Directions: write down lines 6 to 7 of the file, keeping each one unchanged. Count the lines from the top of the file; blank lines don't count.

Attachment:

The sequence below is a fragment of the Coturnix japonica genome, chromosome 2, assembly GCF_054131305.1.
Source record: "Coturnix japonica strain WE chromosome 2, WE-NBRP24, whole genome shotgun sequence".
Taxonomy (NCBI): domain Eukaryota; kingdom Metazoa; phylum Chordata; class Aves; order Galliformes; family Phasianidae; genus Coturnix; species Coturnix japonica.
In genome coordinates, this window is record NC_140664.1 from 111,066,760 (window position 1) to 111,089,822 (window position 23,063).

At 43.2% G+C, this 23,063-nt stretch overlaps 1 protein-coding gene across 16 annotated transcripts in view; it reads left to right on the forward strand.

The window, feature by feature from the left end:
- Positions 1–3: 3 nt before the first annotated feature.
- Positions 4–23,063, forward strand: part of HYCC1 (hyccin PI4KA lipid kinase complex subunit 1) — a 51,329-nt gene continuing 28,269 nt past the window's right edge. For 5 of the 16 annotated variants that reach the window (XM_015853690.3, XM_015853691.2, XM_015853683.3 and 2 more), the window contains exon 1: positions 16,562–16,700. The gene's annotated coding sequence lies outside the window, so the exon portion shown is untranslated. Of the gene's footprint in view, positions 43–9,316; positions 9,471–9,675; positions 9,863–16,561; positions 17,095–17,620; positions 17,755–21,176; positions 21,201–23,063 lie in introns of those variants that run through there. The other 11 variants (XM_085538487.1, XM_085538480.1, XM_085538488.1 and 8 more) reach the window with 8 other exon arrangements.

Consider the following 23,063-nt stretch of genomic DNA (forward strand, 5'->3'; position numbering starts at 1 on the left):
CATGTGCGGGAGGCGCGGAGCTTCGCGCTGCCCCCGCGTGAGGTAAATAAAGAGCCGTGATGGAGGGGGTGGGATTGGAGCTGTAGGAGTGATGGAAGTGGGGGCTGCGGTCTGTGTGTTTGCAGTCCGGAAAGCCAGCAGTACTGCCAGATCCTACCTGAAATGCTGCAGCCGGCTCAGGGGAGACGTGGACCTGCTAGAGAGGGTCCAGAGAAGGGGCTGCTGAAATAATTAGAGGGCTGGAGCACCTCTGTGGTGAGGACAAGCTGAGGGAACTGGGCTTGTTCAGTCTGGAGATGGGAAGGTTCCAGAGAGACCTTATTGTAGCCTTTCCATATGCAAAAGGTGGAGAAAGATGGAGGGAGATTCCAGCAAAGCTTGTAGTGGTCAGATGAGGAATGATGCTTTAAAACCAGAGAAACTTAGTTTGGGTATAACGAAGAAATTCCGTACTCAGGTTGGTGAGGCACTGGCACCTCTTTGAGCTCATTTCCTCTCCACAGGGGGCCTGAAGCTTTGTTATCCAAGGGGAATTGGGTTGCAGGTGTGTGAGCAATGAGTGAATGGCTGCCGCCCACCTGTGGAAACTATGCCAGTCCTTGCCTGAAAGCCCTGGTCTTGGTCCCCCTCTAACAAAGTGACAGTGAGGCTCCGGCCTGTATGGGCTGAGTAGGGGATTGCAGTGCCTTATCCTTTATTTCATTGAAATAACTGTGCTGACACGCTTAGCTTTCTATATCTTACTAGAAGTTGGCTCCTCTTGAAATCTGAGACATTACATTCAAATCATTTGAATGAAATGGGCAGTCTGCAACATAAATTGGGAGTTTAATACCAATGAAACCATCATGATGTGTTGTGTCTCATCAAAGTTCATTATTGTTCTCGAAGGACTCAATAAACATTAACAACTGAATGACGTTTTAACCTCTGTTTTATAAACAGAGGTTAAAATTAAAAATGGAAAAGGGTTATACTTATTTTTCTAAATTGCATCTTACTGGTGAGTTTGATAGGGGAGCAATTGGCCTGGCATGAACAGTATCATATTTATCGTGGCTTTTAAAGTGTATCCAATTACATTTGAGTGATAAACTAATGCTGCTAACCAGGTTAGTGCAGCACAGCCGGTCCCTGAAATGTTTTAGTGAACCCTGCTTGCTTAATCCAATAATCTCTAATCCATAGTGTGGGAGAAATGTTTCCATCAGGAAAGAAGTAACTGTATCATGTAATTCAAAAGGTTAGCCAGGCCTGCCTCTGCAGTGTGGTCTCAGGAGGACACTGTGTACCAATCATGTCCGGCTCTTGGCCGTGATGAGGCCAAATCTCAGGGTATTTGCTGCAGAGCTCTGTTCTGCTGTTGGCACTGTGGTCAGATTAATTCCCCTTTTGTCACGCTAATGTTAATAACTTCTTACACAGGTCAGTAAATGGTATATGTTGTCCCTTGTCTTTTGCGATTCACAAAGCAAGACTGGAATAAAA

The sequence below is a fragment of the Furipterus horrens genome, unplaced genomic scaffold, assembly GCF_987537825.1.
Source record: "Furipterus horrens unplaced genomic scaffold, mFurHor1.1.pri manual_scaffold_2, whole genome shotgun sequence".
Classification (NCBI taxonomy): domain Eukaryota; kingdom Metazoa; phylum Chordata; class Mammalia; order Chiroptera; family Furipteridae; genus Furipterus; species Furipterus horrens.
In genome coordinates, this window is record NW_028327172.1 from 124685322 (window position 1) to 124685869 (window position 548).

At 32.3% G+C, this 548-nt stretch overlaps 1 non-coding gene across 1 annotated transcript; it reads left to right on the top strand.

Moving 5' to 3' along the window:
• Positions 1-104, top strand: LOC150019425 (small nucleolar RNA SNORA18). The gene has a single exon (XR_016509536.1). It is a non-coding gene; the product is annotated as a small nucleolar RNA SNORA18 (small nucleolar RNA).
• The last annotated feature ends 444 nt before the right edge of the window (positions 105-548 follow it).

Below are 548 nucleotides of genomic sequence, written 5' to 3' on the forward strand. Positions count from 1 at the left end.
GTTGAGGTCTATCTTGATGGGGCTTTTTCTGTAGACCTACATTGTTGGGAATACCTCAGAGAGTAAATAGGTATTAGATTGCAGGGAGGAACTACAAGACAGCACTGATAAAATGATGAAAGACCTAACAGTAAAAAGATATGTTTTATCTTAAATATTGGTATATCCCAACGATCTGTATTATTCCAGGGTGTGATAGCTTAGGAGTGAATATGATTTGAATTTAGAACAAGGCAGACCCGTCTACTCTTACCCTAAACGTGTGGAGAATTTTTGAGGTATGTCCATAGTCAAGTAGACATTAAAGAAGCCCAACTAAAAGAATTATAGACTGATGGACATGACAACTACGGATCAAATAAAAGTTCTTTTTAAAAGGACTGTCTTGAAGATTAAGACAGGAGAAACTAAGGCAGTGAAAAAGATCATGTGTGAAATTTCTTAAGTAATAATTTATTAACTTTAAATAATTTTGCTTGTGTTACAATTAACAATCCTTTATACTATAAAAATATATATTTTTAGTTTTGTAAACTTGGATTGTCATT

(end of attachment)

The window, feature by feature from the left end:
- Positions 1–3: 3 nt before the first annotated feature.